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24

PROPERTY FROM THE COLLECTION OF MYRON KUNIN, MINNEAPOLIS

Doreh Ancestor Figure, Manokwari, West Papua, Indonesia
Estimate
30,00050,000
LOT SOLD. 56,250 USD
JUMP TO LOT
24

PROPERTY FROM THE COLLECTION OF MYRON KUNIN, MINNEAPOLIS

Doreh Ancestor Figure, Manokwari, West Papua, Indonesia
Estimate
30,00050,000
LOT SOLD. 56,250 USD
JUMP TO LOT

Details & Cataloguing

Art of Africa, Oceania, and the Americas

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New York

Doreh Ancestor Figure, Manokwari, West Papua, Indonesia

Provenance

Reportedly Rheinisches Missionsmuseum, Wuppertal-Barmen, circa 1900
Carlo Monzino, Lugano
Sotheby's, New York, November 10, 1987, lot 131, consigned by the above
Masco Collection, Detroit, acquired at the above auction
Sotheby's, New York, May 9, 2006, lot 27, consigned by the above
Myron Kunin, Minneapolis, acquired at the above auction

Exhibited

The Kimbell Museum of Art, Fort Worth, Texas, Island Ancestors: Oceanic Art from the Masco Collection, September 24 - December 4, 1994; additional venues:
Honolulu Academy of Arts, Honolulu, February 2 - March 26, 1995
The Detroit Institute of Arts, Detroit, June 11 - August 6, 1995
North Carolina Museum of Art, Raleigh, March 9 - May 5, 1996

Literature

Allen Wardwell, Island Ancestors: Oceanic Art from the Masco Collection, Seattle and Detroit, 1994, p. 35, cat. 3

Catalogue Note

In his discussion of the Kunin figure, Wardwell notes: 'Most korwar figures were made for the families of deceased males and occasionally females immediately following their death. During the carving, chants were sung to assure that the spirit power of the ancestor would enter into the figure. The figures then served as intermediaries between the living and the dead. Their advice was sought through the actions of a shaman who went into a trance and was then able to pass on the words of the spirit to the living descendants.' (Wardwell, Island Ancestors, 1994, p. 34).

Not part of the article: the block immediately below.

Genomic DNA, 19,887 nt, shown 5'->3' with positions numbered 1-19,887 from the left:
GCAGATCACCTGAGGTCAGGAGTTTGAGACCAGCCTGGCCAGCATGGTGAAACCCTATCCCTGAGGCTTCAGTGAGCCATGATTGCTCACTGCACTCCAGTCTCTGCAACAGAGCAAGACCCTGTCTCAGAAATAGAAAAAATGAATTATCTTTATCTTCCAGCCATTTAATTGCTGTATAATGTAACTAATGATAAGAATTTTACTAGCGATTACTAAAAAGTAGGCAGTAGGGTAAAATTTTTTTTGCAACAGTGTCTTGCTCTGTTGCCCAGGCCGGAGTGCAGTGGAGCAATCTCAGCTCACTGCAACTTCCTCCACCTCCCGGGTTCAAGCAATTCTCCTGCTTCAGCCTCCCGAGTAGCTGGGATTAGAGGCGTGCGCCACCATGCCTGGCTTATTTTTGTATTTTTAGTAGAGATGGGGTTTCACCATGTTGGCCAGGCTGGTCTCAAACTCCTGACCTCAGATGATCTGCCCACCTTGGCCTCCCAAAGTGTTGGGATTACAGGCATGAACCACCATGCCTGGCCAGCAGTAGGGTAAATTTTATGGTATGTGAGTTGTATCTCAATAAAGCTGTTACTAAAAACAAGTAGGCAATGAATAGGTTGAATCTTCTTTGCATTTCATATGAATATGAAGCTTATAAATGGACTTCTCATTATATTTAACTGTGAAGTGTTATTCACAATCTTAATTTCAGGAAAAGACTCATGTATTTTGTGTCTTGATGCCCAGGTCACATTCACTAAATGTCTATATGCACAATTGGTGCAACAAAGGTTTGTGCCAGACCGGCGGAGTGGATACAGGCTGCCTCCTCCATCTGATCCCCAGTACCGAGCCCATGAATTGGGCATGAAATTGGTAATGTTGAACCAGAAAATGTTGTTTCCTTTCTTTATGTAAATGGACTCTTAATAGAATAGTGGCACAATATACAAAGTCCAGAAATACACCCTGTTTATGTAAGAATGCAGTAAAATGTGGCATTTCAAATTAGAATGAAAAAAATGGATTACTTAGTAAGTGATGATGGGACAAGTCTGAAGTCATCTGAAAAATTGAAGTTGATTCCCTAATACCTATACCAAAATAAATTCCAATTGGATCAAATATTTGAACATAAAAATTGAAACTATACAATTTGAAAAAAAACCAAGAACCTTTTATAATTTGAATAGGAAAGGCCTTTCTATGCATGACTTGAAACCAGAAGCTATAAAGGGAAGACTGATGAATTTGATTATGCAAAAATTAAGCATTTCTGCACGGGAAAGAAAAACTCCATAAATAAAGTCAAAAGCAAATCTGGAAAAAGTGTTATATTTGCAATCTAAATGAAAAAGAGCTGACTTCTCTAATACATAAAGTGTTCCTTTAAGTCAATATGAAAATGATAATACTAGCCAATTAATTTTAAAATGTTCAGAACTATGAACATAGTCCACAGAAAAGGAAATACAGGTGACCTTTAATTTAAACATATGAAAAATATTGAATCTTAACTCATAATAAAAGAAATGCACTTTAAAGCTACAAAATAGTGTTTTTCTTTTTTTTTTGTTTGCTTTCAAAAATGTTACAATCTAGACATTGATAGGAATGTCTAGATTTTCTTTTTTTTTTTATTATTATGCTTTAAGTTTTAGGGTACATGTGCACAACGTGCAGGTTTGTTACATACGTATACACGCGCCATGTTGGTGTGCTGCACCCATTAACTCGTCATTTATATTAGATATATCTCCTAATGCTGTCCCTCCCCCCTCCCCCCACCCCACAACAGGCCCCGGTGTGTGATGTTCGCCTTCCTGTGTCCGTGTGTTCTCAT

'There are a number of different regional carving styles represented by korwars, and this piece [the present lot] has been attributed to the Biak people [...]. Most Biak examples, however, depict seated figures, while those showing a standing figure carrying an openwork 'shield' are ascribed to the Doreh people [...]. The nature and meaning of the shield form have generated considerable discussion. Baaren [Korwars and the Korwar Style, 1968, pp. 76-77] believes it to represent a single snake or two intertwined snakes. In the mythology of the region, snakes symbolize the underworld and its dangers as well as the powers of regeneration. Relevant to this object, he also notes that "the snake may also turn out to be a young man. This last conception perhaps offers an explanation for the smaller figure which some korwars have in front of them."'

Art of Africa, Oceania, and the Americas

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New York